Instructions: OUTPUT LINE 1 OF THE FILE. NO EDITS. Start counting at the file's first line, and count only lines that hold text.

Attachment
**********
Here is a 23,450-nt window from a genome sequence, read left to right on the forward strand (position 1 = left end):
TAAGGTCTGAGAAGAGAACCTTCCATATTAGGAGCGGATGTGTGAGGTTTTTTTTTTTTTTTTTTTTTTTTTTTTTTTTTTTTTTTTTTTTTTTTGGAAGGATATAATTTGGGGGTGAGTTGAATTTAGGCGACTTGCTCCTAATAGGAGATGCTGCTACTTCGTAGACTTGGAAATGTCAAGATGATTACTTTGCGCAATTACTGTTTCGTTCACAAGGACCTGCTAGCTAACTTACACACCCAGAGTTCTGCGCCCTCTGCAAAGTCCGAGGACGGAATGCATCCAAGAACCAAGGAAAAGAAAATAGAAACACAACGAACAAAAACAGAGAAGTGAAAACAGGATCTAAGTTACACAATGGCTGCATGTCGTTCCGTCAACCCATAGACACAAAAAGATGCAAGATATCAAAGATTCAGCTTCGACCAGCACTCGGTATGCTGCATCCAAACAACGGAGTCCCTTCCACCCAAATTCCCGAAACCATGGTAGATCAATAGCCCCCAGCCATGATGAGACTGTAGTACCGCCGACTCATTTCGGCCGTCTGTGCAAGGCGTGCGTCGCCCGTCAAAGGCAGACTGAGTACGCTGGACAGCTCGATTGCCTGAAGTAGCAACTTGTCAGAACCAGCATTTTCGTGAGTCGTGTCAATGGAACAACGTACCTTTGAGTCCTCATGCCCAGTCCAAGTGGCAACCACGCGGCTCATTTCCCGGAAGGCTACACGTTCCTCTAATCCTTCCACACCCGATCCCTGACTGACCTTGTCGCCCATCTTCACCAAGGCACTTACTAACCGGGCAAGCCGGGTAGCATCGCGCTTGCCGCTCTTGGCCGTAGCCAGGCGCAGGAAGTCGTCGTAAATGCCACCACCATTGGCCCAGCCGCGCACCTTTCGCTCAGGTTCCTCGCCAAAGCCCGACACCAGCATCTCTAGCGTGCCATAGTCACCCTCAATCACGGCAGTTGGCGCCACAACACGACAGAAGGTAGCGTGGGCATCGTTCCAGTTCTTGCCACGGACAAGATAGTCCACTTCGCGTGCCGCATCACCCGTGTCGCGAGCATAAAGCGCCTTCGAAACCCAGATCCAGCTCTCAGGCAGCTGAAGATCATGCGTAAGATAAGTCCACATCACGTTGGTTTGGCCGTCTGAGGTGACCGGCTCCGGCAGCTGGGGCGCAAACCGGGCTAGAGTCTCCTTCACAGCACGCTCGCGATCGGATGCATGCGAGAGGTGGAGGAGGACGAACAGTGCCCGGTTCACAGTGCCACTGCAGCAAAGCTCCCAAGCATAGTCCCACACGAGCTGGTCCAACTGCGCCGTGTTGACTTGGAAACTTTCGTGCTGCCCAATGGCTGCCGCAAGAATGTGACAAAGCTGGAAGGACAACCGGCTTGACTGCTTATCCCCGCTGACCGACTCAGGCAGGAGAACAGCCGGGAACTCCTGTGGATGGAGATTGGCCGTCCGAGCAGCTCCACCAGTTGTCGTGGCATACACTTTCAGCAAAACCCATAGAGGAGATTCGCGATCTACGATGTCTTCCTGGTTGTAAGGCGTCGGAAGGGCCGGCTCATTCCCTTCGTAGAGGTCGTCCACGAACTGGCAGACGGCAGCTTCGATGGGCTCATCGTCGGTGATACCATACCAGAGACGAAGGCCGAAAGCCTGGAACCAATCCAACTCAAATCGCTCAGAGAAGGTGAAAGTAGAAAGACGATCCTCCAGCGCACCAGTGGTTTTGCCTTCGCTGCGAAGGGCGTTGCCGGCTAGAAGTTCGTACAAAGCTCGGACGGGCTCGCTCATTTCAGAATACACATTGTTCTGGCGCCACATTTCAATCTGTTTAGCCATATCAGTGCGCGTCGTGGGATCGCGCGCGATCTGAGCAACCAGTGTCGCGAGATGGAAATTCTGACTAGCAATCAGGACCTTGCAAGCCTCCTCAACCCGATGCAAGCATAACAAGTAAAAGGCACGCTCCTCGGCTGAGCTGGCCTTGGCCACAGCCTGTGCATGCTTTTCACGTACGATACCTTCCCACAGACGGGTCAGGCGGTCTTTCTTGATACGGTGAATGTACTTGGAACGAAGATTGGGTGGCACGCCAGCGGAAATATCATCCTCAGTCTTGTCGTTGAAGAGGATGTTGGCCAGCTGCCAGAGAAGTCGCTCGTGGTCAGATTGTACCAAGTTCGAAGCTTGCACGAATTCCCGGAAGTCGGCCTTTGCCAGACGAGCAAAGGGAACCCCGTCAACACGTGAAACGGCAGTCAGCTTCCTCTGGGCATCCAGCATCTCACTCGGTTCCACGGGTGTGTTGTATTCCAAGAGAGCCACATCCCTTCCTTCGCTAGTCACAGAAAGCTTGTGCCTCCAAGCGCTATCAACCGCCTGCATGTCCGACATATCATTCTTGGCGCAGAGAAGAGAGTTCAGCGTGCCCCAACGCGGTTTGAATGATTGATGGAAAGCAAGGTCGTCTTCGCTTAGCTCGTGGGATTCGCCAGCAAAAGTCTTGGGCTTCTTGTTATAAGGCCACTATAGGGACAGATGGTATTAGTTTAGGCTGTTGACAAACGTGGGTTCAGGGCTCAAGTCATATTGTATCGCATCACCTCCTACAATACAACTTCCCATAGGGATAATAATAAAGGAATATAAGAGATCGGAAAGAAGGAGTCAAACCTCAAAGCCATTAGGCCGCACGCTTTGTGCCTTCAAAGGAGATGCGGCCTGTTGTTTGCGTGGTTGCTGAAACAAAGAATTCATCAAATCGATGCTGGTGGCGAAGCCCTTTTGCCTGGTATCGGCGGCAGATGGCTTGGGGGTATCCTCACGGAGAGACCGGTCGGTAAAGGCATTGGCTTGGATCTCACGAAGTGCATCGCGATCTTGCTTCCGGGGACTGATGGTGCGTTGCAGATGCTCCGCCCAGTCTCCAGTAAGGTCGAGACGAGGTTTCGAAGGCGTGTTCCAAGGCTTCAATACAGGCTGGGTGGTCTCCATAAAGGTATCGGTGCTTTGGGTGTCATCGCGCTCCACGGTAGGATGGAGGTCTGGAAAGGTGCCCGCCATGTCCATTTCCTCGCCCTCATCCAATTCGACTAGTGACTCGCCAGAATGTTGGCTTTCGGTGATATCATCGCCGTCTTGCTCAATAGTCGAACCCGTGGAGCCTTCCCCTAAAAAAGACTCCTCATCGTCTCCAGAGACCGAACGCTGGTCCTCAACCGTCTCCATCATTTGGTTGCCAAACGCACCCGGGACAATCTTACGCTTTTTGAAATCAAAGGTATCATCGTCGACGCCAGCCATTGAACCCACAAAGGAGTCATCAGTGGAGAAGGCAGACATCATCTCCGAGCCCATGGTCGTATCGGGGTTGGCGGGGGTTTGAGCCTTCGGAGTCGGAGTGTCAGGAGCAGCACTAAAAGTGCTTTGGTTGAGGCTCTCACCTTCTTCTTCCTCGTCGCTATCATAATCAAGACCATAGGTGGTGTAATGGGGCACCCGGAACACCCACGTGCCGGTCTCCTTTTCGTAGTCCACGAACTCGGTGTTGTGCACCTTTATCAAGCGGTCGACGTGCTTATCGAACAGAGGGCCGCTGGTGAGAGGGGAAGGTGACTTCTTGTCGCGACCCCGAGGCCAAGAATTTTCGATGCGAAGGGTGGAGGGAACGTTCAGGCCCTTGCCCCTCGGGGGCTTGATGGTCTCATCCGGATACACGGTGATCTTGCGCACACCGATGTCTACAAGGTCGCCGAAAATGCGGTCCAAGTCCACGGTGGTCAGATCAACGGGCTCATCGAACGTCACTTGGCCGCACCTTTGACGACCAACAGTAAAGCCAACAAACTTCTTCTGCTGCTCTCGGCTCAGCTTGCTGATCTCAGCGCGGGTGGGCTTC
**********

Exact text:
Here is a 23,450-nt window from a genome sequence, read left to right on the forward strand (position 1 = left end):